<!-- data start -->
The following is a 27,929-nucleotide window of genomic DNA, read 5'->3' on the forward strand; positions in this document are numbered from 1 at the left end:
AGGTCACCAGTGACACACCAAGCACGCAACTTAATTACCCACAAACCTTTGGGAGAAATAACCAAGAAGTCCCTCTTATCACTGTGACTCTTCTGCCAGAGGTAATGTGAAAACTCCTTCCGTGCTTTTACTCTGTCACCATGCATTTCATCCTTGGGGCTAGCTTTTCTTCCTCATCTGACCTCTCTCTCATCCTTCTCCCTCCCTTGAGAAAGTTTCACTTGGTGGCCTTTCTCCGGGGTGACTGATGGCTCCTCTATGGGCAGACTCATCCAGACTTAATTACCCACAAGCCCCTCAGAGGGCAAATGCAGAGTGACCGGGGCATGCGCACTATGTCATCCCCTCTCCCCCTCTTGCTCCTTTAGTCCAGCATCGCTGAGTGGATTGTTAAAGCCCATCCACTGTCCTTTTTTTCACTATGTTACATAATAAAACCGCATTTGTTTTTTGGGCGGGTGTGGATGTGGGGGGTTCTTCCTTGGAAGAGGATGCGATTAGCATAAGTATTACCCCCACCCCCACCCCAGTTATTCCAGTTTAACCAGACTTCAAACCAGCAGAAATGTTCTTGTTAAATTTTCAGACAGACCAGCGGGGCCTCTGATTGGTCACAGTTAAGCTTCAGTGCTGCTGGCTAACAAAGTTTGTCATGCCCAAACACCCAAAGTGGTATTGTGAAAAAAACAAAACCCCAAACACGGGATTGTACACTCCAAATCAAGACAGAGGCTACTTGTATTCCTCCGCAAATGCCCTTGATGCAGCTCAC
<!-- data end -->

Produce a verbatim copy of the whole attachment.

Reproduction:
The following is a 27,929-nucleotide window of genomic DNA, read 5'->3' on the forward strand; positions in this document are numbered from 1 at the left end:
AGGTCACCAGTGACACACCAAGCACGCAACTTAATTACCCACAAACCTTTGGGAGAAATAACCAAGAAGTCCCTCTTATCACTGTGACTCTTCTGCCAGAGGTAATGTGAAAACTCCTTCCGTGCTTTTACTCTGTCACCATGCATTTCATCCTTGGGGCTAGCTTTTCTTCCTCATCTGACCTCTCTCTCATCCTTCTCCCTCCCTTGAGAAAGTTTCACTTGGTGGCCTTTCTCCGGGGTGACTGATGGCTCCTCTATGGGCAGACTCATCCAGACTTAATTACCCACAAGCCCCTCAGAGGGCAAATGCAGAGTGACCGGGGCATGCGCACTATGTCATCCCCTCTCCCCCTCTTGCTCCTTTAGTCCAGCATCGCTGAGTGGATTGTTAAAGCCCATCCACTGTCCTTTTTTTCACTATGTTACATAATAAAACCGCATTTGTTTTTTGGGCGGGTGTGGATGTGGGGGGTTCTTCCTTGGAAGAGGATGCGATTAGCATAAGTATTACCCCCACCCCCACCCCAGTTATTCCAGTTTAACCAGACTTCAAACCAGCAGAAATGTTCTTGTTAAATTTTCAGACAGACCAGCGGGGCCTCTGATTGGTCACAGTTAAGCTTCAGTGCTGCTGGCTAACAAAGTTTGTCATGCCCAAACACCCAAAGTGGTATTGTGAAAAAAACAAAACCCCAAACACGGGATTGTACACTCCAAATCAAGACAGAGGCTACTTGTATTCCTCCGCAAATGCCCTTGATGCAGCTCAC